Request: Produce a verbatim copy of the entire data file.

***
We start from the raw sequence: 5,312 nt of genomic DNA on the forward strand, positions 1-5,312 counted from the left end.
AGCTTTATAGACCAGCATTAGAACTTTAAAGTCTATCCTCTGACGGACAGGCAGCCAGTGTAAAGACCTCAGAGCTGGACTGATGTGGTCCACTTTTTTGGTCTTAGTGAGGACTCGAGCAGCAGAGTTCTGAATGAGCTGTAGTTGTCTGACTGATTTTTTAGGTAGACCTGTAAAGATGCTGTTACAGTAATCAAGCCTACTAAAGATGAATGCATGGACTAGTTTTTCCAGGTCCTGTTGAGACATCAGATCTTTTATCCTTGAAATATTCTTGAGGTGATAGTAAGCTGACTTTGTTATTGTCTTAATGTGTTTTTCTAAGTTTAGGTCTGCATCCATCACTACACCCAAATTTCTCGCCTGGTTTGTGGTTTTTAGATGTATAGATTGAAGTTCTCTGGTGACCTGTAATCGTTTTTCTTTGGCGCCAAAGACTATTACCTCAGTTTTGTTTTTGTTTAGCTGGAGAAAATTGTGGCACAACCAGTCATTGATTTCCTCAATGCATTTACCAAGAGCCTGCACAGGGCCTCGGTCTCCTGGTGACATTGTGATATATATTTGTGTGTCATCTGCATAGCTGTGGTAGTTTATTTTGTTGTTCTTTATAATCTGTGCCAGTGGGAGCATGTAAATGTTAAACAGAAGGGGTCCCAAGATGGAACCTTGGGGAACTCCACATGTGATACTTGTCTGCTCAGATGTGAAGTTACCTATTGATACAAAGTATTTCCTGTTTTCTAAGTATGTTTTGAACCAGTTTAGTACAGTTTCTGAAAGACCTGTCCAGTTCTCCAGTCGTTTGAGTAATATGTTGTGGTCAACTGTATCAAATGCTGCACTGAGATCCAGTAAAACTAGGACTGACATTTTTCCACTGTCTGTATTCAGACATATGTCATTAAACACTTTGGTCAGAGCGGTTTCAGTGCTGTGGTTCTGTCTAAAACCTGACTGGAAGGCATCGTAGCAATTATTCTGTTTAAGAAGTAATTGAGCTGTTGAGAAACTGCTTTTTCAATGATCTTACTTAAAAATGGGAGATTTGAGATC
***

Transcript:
We start from the raw sequence: 5,312 nt of genomic DNA on the forward strand, positions 1-5,312 counted from the left end.
AGCTTTATAGACCAGCATTAGAACTTTAAAGTCTATCCTCTGACGGACAGGCAGCCAGTGTAAAGACCTCAGAGCTGGACTGATGTGGTCCACTTTTTTGGTCTTAGTGAGGACTCGAGCAGCAGAGTTCTGAATGAGCTGTAGTTGTCTGACTGATTTTTTAGGTAGACCTGTAAAGATGCTGTTACAGTAATCAAGCCTACTAAAGATGAATGCATGGACTAGTTTTTCCAGGTCCTGTTGAGACATCAGATCTTTTATCCTTGAAATATTCTTGAGGTGATAGTAAGCTGACTTTGTTATTGTCTTAATGTGTTTTTCTAAGTTTAGGTCTGCATCCATCACTACACCCAAATTTCTCGCCTGGTTTGTGGTTTTTAGATGTATAGATTGAAGTTCTCTGGTGACCTGTAATCGTTTTTCTTTGGCGCCAAAGACTATTACCTCAGTTTTGTTTTTGTTTAGCTGGAGAAAATTGTGGCACAACCAGTCATTGATTTCCTCAATGCATTTACCAAGAGCCTGCACAGGGCCTCGGTCTCCTGGTGACATTGTGATATATATTTGTGTGTCATCTGCATAGCTGTGGTAGTTTATTTTGTTGTTCTTTATAATCTGTGCCAGTGGGAGCATGTAAATGTTAAACAGAAGGGGTCCCAAGATGGAACCTTGGGGAACTCCACATGTGATACTTGTCTGCTCAGATGTGAAGTTACCTATTGATACAAAGTATTTCCTGTTTTCTAAGTATGTTTTGAACCAGTTTAGTACAGTTTCTGAAAGACCTGTCCAGTTCTCCAGTCGTTTGAGTAATATGTTGTGGTCAACTGTATCAAATGCTGCACTGAGATCCAGTAAAACTAGGACTGACATTTTTCCACTGTCTGTATTCAGACATATGTCATTAAACACTTTGGTCAGAGCGGTTTCAGTGCTGTGGTTCTGTCTAAAACCTGACTGGAAGGCATCGTAGCAATTATTCTGTTTAAGAAGTAATTGAGCTGTTGAGAAACTGCTTTTTCAATGATCTTACTTAAAAATGGGAGATTTGAGATC